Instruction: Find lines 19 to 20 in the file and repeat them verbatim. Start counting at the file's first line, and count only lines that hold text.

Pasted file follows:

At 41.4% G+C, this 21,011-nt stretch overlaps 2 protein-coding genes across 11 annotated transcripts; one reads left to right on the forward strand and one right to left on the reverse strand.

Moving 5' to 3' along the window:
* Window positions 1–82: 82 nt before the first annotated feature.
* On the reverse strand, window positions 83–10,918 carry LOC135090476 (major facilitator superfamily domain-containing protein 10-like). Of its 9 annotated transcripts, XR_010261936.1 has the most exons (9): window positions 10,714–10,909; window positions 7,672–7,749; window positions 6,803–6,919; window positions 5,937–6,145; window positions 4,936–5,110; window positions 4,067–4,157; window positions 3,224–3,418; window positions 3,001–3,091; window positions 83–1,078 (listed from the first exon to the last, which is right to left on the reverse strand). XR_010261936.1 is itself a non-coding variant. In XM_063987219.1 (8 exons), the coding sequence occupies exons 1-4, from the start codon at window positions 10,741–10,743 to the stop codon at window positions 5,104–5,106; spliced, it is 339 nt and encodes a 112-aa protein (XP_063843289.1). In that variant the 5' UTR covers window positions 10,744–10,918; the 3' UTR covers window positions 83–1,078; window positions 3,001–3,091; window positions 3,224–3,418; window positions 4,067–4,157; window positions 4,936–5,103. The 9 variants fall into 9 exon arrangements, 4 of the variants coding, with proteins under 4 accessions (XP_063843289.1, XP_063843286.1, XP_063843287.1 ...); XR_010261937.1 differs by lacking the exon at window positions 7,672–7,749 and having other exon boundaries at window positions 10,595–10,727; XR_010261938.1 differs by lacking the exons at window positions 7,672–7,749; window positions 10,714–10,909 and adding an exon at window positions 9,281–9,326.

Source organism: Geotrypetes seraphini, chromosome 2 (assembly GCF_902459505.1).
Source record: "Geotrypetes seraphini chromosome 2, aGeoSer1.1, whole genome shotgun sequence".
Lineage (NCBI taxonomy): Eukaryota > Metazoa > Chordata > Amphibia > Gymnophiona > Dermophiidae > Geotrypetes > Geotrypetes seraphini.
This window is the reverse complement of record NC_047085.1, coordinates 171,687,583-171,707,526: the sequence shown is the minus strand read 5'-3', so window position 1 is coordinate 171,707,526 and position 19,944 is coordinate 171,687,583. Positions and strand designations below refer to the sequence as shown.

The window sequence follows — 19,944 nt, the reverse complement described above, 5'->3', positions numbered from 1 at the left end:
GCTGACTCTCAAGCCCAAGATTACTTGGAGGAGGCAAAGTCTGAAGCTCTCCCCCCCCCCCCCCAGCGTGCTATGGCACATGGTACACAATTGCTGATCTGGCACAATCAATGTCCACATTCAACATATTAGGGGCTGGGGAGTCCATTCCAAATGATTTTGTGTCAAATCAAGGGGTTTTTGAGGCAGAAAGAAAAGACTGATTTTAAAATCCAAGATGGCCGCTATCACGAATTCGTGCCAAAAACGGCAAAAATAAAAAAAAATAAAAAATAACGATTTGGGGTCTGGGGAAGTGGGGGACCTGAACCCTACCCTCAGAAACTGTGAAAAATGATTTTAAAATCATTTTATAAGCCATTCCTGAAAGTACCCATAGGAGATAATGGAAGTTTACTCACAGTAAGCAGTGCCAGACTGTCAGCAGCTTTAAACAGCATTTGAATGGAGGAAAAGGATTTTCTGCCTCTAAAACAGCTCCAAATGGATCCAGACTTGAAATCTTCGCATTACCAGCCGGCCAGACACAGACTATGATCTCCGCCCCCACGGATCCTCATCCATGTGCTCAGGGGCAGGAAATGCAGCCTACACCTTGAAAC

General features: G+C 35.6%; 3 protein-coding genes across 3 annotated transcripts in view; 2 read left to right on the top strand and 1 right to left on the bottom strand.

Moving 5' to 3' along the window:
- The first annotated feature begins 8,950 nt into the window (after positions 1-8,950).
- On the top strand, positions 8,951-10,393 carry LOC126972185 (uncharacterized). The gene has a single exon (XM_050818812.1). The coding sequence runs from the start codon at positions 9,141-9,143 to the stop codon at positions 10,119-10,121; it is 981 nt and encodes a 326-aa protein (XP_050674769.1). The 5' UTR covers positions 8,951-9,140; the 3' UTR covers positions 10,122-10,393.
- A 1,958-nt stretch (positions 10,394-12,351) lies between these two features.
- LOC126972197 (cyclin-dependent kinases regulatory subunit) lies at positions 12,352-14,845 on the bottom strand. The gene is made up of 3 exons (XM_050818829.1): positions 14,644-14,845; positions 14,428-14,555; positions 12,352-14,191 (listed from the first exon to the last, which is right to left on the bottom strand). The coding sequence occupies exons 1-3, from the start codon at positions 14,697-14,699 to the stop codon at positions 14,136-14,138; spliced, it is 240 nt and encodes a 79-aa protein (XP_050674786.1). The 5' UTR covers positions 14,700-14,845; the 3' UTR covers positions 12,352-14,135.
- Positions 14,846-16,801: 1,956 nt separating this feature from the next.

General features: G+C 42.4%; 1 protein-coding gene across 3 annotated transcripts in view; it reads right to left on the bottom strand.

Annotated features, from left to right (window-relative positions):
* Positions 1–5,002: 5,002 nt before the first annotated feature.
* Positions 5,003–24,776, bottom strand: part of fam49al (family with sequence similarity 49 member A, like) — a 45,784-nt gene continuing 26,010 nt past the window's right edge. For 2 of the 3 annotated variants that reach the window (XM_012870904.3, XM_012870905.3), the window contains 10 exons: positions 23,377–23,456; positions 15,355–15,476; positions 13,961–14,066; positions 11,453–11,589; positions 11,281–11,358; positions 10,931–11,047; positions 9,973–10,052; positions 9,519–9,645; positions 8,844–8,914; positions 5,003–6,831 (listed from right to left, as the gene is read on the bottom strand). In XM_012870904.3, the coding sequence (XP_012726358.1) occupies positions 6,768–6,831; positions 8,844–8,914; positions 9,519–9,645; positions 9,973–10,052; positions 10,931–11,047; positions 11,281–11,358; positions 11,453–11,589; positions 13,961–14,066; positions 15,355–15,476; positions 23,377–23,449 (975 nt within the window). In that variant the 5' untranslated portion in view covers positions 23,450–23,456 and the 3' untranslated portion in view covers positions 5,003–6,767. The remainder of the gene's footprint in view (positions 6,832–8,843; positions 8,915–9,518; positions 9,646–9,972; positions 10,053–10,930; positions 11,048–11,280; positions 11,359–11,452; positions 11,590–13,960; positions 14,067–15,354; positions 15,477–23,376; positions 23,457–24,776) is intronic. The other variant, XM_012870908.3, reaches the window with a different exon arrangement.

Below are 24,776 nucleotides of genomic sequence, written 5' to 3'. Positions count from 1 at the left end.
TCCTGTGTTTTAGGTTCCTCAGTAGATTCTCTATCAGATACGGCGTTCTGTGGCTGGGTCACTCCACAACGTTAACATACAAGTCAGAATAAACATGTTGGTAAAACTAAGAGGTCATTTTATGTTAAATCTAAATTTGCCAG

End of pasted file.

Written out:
Annotated features, from left to right (window-relative positions):
* Positions 1–5,002: 5,002 nt before the first annotated feature.